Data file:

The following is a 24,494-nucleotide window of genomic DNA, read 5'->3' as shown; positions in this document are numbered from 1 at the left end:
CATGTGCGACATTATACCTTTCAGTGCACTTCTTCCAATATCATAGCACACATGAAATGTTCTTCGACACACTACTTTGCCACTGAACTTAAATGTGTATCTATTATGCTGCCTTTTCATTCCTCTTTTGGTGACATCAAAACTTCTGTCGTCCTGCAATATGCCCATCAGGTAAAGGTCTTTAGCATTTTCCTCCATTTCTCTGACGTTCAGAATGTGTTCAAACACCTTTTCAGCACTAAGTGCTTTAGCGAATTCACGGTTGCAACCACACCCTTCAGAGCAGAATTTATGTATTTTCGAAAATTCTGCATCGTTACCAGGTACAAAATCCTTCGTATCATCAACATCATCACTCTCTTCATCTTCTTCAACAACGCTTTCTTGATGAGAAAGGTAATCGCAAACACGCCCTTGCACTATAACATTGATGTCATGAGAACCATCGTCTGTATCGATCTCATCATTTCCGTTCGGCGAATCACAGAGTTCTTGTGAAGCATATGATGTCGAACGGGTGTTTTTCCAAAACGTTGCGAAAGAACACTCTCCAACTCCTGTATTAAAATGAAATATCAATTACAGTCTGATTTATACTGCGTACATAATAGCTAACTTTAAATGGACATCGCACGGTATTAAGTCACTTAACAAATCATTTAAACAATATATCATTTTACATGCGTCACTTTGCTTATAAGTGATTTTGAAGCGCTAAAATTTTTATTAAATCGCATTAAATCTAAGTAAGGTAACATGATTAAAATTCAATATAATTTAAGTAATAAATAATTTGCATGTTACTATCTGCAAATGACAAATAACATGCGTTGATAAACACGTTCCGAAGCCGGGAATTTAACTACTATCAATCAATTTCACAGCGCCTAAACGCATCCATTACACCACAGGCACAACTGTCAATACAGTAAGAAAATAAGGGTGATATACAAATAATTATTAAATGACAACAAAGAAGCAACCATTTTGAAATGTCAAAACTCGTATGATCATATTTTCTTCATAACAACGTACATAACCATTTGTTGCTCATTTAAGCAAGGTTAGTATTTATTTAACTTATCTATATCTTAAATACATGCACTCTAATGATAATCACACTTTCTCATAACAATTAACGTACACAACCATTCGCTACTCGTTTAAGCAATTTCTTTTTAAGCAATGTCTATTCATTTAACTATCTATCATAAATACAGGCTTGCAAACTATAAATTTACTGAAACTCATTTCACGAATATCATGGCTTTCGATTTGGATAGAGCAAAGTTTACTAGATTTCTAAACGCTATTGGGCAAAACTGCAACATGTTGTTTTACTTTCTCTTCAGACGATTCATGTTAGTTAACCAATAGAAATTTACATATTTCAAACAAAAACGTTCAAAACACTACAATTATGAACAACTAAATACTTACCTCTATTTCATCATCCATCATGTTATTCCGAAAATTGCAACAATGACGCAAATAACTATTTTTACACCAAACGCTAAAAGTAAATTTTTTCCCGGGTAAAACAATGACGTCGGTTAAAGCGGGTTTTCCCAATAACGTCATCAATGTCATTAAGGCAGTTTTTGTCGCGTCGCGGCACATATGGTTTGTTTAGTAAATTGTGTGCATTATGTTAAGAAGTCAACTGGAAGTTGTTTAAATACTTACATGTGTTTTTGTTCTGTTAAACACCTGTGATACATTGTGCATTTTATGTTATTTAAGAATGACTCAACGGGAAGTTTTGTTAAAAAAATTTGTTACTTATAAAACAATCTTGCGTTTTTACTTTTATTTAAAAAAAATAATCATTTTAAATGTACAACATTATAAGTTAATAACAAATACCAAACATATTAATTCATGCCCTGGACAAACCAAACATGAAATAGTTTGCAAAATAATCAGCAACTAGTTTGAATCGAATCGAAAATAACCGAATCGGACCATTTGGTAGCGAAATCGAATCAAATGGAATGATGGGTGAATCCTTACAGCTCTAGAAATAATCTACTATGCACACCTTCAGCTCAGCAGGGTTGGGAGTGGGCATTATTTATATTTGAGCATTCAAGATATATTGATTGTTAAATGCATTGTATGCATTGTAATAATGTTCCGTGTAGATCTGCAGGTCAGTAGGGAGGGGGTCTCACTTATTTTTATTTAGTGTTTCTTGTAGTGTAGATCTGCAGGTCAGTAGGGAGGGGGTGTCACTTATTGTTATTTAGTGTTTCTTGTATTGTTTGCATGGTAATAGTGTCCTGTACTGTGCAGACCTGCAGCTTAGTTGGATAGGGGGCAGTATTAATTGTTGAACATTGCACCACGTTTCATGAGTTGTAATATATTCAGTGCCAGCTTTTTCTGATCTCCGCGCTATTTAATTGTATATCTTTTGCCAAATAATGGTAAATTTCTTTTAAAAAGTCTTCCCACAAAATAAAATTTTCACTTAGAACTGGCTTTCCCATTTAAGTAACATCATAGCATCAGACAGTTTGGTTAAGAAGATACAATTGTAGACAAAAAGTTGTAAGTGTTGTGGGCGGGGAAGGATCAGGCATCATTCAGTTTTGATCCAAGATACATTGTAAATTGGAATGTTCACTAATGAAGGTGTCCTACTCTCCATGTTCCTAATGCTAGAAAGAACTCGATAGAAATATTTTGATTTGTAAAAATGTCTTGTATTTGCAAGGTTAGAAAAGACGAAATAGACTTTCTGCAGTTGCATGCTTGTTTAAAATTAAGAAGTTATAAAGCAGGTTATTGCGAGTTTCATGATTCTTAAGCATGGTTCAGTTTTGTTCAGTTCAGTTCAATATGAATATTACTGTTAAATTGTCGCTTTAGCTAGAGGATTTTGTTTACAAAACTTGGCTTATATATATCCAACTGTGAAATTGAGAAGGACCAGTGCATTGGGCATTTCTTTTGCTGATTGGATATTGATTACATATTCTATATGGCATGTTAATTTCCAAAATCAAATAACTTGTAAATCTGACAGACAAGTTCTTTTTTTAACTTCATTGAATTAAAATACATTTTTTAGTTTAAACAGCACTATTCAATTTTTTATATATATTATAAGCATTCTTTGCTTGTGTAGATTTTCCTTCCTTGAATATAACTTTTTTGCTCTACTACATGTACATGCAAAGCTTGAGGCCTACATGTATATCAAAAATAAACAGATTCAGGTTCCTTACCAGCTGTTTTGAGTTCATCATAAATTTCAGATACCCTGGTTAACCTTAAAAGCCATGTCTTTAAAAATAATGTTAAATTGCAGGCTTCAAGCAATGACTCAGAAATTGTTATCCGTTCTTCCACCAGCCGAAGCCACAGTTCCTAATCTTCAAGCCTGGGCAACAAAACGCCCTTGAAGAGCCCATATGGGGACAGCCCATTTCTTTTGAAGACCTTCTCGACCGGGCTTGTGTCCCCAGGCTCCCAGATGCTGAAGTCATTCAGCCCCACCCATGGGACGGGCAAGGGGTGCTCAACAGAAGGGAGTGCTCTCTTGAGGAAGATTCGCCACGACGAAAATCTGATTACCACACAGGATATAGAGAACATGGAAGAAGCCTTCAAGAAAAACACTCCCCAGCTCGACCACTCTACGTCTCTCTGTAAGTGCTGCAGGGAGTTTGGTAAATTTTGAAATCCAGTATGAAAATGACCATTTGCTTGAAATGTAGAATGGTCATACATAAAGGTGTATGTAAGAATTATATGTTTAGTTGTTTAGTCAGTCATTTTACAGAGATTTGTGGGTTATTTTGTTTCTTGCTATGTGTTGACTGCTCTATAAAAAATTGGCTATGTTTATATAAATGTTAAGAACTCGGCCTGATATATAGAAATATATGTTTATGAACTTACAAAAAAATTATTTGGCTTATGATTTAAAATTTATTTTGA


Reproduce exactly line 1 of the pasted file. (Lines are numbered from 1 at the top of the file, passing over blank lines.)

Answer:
The following is a 24,494-nucleotide window of genomic DNA, read 5'->3' as shown; positions in this document are numbered from 1 at the left end: